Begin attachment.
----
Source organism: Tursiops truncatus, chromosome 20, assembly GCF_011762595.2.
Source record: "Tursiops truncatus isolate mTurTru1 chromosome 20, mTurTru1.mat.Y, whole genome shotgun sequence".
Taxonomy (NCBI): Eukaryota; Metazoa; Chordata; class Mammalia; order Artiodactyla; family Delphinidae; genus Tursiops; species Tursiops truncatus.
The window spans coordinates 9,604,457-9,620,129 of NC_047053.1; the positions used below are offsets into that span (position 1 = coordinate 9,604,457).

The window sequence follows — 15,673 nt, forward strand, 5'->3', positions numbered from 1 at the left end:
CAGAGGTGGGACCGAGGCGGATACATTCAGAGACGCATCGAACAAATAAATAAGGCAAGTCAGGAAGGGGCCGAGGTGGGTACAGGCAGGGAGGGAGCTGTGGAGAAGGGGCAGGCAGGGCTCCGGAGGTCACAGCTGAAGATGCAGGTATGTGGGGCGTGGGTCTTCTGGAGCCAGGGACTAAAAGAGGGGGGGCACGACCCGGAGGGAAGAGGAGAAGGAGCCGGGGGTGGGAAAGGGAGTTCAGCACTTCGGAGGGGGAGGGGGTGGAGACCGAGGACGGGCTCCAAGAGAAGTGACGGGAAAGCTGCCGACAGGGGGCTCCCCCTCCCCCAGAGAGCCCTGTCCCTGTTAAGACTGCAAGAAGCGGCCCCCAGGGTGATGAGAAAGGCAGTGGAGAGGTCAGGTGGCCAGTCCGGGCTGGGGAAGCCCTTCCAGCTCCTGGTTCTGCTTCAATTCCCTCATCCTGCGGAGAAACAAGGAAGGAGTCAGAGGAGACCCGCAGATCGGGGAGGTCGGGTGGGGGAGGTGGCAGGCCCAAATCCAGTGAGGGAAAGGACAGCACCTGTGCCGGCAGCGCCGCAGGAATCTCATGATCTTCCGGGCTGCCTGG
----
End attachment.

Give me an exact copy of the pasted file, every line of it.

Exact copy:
Source organism: Tursiops truncatus, chromosome 20, assembly GCF_011762595.2.
Source record: "Tursiops truncatus isolate mTurTru1 chromosome 20, mTurTru1.mat.Y, whole genome shotgun sequence".
Taxonomy (NCBI): Eukaryota; Metazoa; Chordata; class Mammalia; order Artiodactyla; family Delphinidae; genus Tursiops; species Tursiops truncatus.
The window spans coordinates 9,604,457-9,620,129 of NC_047053.1; the positions used below are offsets into that span (position 1 = coordinate 9,604,457).

The window sequence follows — 15,673 nt, forward strand, 5'->3', positions numbered from 1 at the left end:
CAGAGGTGGGACCGAGGCGGATACATTCAGAGACGCATCGAACAAATAAATAAGGCAAGTCAGGAAGGGGCCGAGGTGGGTACAGGCAGGGAGGGAGCTGTGGAGAAGGGGCAGGCAGGGCTCCGGAGGTCACAGCTGAAGATGCAGGTATGTGGGGCGTGGGTCTTCTGGAGCCAGGGACTAAAAGAGGGGGGGCACGACCCGGAGGGAAGAGGAGAAGGAGCCGGGGGTGGGAAAGGGAGTTCAGCACTTCGGAGGGGGAGGGGGTGGAGACCGAGGACGGGCTCCAAGAGAAGTGACGGGAAAGCTGCCGACAGGGGGCTCCCCCTCCCCCAGAGAGCCCTGTCCCTGTTAAGACTGCAAGAAGCGGCCCCCAGGGTGATGAGAAAGGCAGTGGAGAGGTCAGGTGGCCAGTCCGGGCTGGGGAAGCCCTTCCAGCTCCTGGTTCTGCTTCAATTCCCTCATCCTGCGGAGAAACAAGGAAGGAGTCAGAGGAGACCCGCAGATCGGGGAGGTCGGGTGGGGGAGGTGGCAGGCCCAAATCCAGTGAGGGAAAGGACAGCACCTGTGCCGGCAGCGCCGCAGGAATCTCATGATCTTCCGGGCTGCCTGG